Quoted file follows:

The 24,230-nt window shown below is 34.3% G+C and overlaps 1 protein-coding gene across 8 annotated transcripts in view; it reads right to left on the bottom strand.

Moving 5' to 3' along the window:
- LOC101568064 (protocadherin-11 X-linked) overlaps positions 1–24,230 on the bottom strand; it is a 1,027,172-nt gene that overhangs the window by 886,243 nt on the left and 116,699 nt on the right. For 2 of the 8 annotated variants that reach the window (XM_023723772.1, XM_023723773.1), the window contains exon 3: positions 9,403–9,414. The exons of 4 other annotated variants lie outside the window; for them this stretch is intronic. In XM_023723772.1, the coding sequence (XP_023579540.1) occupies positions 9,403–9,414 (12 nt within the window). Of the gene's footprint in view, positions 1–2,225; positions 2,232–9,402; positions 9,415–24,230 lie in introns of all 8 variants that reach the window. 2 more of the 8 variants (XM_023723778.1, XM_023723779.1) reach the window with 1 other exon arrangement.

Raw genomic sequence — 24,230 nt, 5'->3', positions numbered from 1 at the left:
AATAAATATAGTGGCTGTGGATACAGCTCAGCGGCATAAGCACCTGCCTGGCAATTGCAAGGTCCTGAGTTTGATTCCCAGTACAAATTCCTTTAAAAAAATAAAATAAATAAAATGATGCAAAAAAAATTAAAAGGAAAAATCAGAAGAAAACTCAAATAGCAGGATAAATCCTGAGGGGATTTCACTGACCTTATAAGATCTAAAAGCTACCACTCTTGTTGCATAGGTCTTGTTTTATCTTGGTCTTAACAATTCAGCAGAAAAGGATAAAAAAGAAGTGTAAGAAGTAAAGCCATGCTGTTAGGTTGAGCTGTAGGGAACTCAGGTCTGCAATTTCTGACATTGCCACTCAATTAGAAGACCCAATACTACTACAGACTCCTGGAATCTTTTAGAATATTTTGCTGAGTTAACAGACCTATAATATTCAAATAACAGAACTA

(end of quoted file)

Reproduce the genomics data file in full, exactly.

The 24,230-nt window shown below is 34.3% G+C and overlaps 1 protein-coding gene across 8 annotated transcripts in view; it reads right to left on the bottom strand.

Moving 5' to 3' along the window:
- LOC101568064 (protocadherin-11 X-linked) overlaps positions 1–24,230 on the bottom strand; it is a 1,027,172-nt gene that overhangs the window by 886,243 nt on the left and 116,699 nt on the right. For 2 of the 8 annotated variants that reach the window (XM_023723772.1, XM_023723773.1), the window contains exon 3: positions 9,403–9,414. The exons of 4 other annotated variants lie outside the window; for them this stretch is intronic. In XM_023723772.1, the coding sequence (XP_023579540.1) occupies positions 9,403–9,414 (12 nt within the window). Of the gene's footprint in view, positions 1–2,225; positions 2,232–9,402; positions 9,415–24,230 lie in introns of all 8 variants that reach the window. 2 more of the 8 variants (XM_023723778.1, XM_023723779.1) reach the window with 1 other exon arrangement.

Raw genomic sequence — 24,230 nt, 5'->3', positions numbered from 1 at the left:
AATAAATATAGTGGCTGTGGATACAGCTCAGCGGCATAAGCACCTGCCTGGCAATTGCAAGGTCCTGAGTTTGATTCCCAGTACAAATTCCTTTAAAAAAATAAAATAAATAAAATGATGCAAAAAAAATTAAAAGGAAAAATCAGAAGAAAACTCAAATAGCAGGATAAATCCTGAGGGGATTTCACTGACCTTATAAGATCTAAAAGCTACCACTCTTGTTGCATAGGTCTTGTTTTATCTTGGTCTTAACAATTCAGCAGAAAAGGATAAAAAAGAAGTGTAAGAAGTAAAGCCATGCTGTTAGGTTGAGCTGTAGGGAACTCAGGTCTGCAATTTCTGACATTGCCACTCAATTAGAAGACCCAATACTACTACAGACTCCTGGAATCTTTTAGAATATTTTGCTGAGTTAACAGACCTATAATATTCAAATAACAGAACTA